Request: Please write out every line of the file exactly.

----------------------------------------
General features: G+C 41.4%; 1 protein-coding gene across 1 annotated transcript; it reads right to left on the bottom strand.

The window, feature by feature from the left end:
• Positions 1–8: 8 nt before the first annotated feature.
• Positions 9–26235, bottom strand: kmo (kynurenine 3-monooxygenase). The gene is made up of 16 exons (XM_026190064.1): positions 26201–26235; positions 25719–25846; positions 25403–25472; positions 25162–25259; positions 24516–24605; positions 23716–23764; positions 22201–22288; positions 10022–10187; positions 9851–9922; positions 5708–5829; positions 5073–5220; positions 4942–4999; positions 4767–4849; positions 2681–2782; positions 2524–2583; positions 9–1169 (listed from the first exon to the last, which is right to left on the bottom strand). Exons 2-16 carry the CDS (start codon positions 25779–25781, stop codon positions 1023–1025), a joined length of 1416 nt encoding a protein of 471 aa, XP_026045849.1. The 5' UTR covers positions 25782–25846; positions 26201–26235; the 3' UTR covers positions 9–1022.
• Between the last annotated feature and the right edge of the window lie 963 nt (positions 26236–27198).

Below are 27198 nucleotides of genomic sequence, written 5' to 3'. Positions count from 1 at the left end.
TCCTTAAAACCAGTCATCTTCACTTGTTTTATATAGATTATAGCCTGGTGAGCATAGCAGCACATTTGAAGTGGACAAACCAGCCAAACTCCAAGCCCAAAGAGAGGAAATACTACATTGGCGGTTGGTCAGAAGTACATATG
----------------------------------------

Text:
General features: G+C 41.4%; 1 protein-coding gene across 1 annotated transcript; it reads right to left on the bottom strand.

The window, feature by feature from the left end:
• Positions 1–8: 8 nt before the first annotated feature.
• Positions 9–26235, bottom strand: kmo (kynurenine 3-monooxygenase). The gene is made up of 16 exons (XM_026190064.1): positions 26201–26235; positions 25719–25846; positions 25403–25472; positions 25162–25259; positions 24516–24605; positions 23716–23764; positions 22201–22288; positions 10022–10187; positions 9851–9922; positions 5708–5829; positions 5073–5220; positions 4942–4999; positions 4767–4849; positions 2681–2782; positions 2524–2583; positions 9–1169 (listed from the first exon to the last, which is right to left on the bottom strand). Exons 2-16 carry the CDS (start codon positions 25779–25781, stop codon positions 1023–1025), a joined length of 1416 nt encoding a protein of 471 aa, XP_026045849.1. The 5' UTR covers positions 25782–25846; positions 26201–26235; the 3' UTR covers positions 9–1022.
• Between the last annotated feature and the right edge of the window lie 963 nt (positions 26236–27198).

Below are 27198 nucleotides of genomic sequence, written 5' to 3'. Positions count from 1 at the left end.
TCCTTAAAACCAGTCATCTTCACTTGTTTTATATAGATTATAGCCTGGTGAGCATAGCAGCACATTTGAAGTGGACAAACCAGCCAAACTCCAAGCCCAAAGAGAGGAAATACTACATTGGCGGTTGGTCAGAAGTACATATG